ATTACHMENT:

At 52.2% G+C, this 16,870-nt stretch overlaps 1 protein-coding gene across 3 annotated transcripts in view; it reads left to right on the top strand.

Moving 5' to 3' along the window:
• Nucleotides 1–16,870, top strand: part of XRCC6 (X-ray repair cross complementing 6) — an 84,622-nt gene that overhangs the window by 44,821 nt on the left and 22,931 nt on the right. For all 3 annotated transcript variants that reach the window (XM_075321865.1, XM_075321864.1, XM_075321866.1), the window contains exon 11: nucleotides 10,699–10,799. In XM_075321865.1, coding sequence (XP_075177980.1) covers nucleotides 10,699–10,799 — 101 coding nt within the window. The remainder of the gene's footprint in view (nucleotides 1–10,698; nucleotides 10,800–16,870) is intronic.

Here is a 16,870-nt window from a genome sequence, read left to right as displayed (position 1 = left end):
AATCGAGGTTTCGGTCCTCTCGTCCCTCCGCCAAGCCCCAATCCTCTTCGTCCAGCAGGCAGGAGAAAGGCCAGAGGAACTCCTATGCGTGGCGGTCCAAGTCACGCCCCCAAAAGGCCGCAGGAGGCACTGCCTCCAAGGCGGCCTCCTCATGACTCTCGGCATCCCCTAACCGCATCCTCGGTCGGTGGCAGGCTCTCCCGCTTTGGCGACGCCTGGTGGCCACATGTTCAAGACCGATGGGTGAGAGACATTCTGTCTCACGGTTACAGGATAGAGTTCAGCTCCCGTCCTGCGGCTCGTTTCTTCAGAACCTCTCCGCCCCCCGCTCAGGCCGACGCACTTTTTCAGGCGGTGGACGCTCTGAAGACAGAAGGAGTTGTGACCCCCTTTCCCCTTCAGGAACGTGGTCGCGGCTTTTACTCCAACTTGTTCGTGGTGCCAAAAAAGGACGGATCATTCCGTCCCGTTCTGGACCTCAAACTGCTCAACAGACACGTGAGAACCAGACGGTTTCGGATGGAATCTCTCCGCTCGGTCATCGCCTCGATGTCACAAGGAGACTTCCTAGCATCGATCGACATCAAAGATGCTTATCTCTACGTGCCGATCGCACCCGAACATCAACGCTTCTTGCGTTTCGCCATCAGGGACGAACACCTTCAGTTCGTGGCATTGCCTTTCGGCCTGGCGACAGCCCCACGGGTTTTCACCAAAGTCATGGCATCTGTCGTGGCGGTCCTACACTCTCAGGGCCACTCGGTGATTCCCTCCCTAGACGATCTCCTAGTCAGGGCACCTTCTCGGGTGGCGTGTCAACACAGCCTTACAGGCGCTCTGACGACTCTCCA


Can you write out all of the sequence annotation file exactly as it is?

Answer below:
At 52.2% G+C, this 16,870-nt stretch overlaps 1 protein-coding gene across 3 annotated transcripts in view; it reads left to right on the top strand.

Moving 5' to 3' along the window:
• Nucleotides 1–16,870, top strand: part of XRCC6 (X-ray repair cross complementing 6) — an 84,622-nt gene that overhangs the window by 44,821 nt on the left and 22,931 nt on the right. For all 3 annotated transcript variants that reach the window (XM_075321865.1, XM_075321864.1, XM_075321866.1), the window contains exon 11: nucleotides 10,699–10,799. In XM_075321865.1, coding sequence (XP_075177980.1) covers nucleotides 10,699–10,799 — 101 coding nt within the window. The remainder of the gene's footprint in view (nucleotides 1–10,698; nucleotides 10,800–16,870) is intronic.

Here is a 16,870-nt window from a genome sequence, read left to right as displayed (position 1 = left end):
AATCGAGGTTTCGGTCCTCTCGTCCCTCCGCCAAGCCCCAATCCTCTTCGTCCAGCAGGCAGGAGAAAGGCCAGAGGAACTCCTATGCGTGGCGGTCCAAGTCACGCCCCCAAAAGGCCGCAGGAGGCACTGCCTCCAAGGCGGCCTCCTCATGACTCTCGGCATCCCCTAACCGCATCCTCGGTCGGTGGCAGGCTCTCCCGCTTTGGCGACGCCTGGTGGCCACATGTTCAAGACCGATGGGTGAGAGACATTCTGTCTCACGGTTACAGGATAGAGTTCAGCTCCCGTCCTGCGGCTCGTTTCTTCAGAACCTCTCCGCCCCCCGCTCAGGCCGACGCACTTTTTCAGGCGGTGGACGCTCTGAAGACAGAAGGAGTTGTGACCCCCTTTCCCCTTCAGGAACGTGGTCGCGGCTTTTACTCCAACTTGTTCGTGGTGCCAAAAAAGGACGGATCATTCCGTCCCGTTCTGGACCTCAAACTGCTCAACAGACACGTGAGAACCAGACGGTTTCGGATGGAATCTCTCCGCTCGGTCATCGCCTCGATGTCACAAGGAGACTTCCTAGCATCGATCGACATCAAAGATGCTTATCTCTACGTGCCGATCGCACCCGAACATCAACGCTTCTTGCGTTTCGCCATCAGGGACGAACACCTTCAGTTCGTGGCATTGCCTTTCGGCCTGGCGACAGCCCCACGGGTTTTCACCAAAGTCATGGCATCTGTCGTGGCGGTCCTACACTCTCAGGGCCACTCGGTGATTCCCTCCCTAGACGATCTCCTAGTCAGGGCACCTTCTCGGGTGGCGTGTCAACACAGCCTTACAGGCGCTCTGACGACTCTCCA